Ancient mystery resolved
REPORTERS from the world's media crammed into the entrance of the Egyptian Museum yesterday during a press conference called to announce the unravelling of one of the great mysteries of Egyptology -- the final resting place of Hatshepsut, ancient Egypt's most celebrated female ruler.
"Now that the mummy of Queen Hatshepsut has finally been identified, archaeologists can at last begin to piece together the mystery that has surrounded her death, and in doing so they will be able to begin rewriting the history of the 18th Dynasty, an important chapter in ancient Egypt which witnessed drastic changes in religion, politics, trade and the economy," Minister of Culture Farouk Hosni told the assembled journalists.
Identifying the mummy of Hatshepsut involved a remarkable marriage between conventional archaeology and recent developments in medical technology.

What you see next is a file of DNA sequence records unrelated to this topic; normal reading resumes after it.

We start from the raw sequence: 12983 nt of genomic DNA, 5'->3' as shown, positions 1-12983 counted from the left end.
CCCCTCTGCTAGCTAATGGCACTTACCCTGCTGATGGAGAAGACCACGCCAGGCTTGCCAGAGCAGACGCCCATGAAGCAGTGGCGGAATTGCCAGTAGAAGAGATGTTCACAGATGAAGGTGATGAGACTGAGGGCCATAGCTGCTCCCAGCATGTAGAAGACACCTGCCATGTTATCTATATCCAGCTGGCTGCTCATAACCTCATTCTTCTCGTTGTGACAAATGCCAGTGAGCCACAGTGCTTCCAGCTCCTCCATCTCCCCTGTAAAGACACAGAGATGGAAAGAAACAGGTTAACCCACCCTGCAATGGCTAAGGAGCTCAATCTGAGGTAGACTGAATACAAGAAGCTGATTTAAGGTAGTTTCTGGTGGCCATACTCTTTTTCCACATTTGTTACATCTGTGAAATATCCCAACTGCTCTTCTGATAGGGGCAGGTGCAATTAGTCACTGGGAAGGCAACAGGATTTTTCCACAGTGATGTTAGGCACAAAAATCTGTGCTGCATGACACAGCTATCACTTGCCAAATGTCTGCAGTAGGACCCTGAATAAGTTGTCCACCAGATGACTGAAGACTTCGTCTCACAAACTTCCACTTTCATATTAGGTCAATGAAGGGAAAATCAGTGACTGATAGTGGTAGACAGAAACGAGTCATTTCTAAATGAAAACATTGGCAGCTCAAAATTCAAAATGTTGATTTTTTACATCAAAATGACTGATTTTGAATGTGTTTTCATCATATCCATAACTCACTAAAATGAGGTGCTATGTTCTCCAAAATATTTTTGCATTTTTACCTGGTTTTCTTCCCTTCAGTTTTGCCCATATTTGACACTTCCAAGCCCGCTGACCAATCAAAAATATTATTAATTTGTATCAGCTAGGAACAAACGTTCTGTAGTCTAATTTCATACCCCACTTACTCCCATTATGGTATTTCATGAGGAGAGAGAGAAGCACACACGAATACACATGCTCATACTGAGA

Forensic scientists were able to use the latest CT-scanning techniques to produce three dimensional images of the mummy which, says head of the Supreme Council of Antiquities, Zahi Hawass, has been proved conclusively to be that of Hatshepsut. In the end, though, despite the presence of so much state-of-the-art equipment, the final attribution was made on the basis of a single tooth, a molar discovered in a wooden box along with mummified viscera.
Hidden for almost 3,500 years in a small, undecorated tomb in Luxor's West Bank, the body of the most powerful woman of the ancient world will soon be on display in the Egyptian Museum, where her mummy will join those of her ancestors and descendents.
'Back in the limelight' -- the full story of the investigation and exclusive photos, p.5